Teen Worker Safety

The worksite injury and illness rates for teenagers are higher than the injury and illness rates for the members of any other comparably sized age bracket in the American workforce. There are many reasons why teens are injured so often while working. These reasons can include lack of experience, inadequate training, and the reluctance some teens have to speaking up when they are in unsafe situations.

The Rhode Island Department of Labor and Training limits the work that teens are allowed to perform to clerical and office work; landscaping (no power-driven machinery); price tagging; bagging and cashier work; washing dishes, cleaning tables, waiting tables, and bussing tables; and assembly and shelving work. For information about the times teens can work, the hours per week they can work, the minimum wage, and the paperwork teens need to begin working, contact the Rhode Island Department of Labor and Training directly.

Teens' rights at work

According to U.S. Department of Labor, teenagers at work have the right to:

  • Receive safety and health training in a language that they understand;
  • Ask questions if they don't understand instructions or if something seems unsafe;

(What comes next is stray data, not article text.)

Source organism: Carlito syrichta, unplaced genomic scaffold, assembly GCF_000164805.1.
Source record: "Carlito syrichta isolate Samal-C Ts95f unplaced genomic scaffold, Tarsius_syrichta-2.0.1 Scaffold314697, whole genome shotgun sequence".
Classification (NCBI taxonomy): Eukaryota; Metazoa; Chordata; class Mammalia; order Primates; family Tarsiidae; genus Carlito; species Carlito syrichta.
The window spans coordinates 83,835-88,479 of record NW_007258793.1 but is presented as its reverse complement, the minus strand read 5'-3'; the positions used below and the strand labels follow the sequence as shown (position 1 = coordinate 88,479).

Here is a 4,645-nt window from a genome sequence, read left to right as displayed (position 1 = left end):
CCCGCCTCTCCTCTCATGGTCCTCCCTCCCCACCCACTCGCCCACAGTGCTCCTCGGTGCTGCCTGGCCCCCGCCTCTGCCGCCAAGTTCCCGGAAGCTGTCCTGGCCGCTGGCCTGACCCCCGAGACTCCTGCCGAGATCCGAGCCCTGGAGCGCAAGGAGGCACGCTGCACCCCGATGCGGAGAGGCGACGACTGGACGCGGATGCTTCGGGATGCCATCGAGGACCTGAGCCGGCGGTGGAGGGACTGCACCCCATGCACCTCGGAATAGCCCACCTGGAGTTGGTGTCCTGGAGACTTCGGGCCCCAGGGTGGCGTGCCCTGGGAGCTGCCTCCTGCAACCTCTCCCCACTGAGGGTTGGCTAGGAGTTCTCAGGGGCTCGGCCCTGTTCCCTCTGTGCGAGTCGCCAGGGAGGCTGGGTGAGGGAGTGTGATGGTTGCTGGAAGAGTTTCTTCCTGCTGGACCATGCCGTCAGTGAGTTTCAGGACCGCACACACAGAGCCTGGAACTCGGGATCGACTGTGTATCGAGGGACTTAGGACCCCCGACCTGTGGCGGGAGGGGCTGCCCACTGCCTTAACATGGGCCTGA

• Use and be trained on required safety gear, such as hard hats, goggles and ear plugs;
  • Exercise their workplace safety rights without retaliation or discrimination.

What teens and parents should do

Any unsafe work conditions should be brought to the attention of an employeer. If an employer does not take any action to correct the problem and a worksite remains unsafe, file a complaint with the Rhode Island branch of the Occupational Safety and Health Administration (OSHA) . If you or your teenager is in serious danger, call (800) 321-OSHA immediately.

If OSHA contacts your employer regarding the complaint and possible hazard, your name can be kept confidential. As a result of your complaint, your employer cannot fire you, demote you, or punish you in any way. If you are penalized by your employer as a result of a safety complaint, you may contact the Rhode Island branch of OSHA .

In addition to reporting unsafe conditions, other important steps that teens can take include:

  • Wearing all required safety equipment;
  • Following the safety rules;
  • Asking questions;
  • Asking for help if needed.

What employers should do

Follow federal OSHA's guidelines to limit or prevent workplace injuries and make work safer for young workers. According to these guidelines, employeers must:

  • Provide a workplace free from serious recognized hazards;
  • Provide training about workplace hazards and required safety gear;
  • Tell workers where to get answers to safety or health questions;
  • Tell workers what to do if they get hurt on the job.

Safe Place for Teens to Work Award

The Safe Place for Teens to Work Award is given annually to an organization in Rhode Island with an exceptional commitment to the safety and health of its teenage employees. For more information about criteria for the award and past recipients, contact Jim Brucksaw.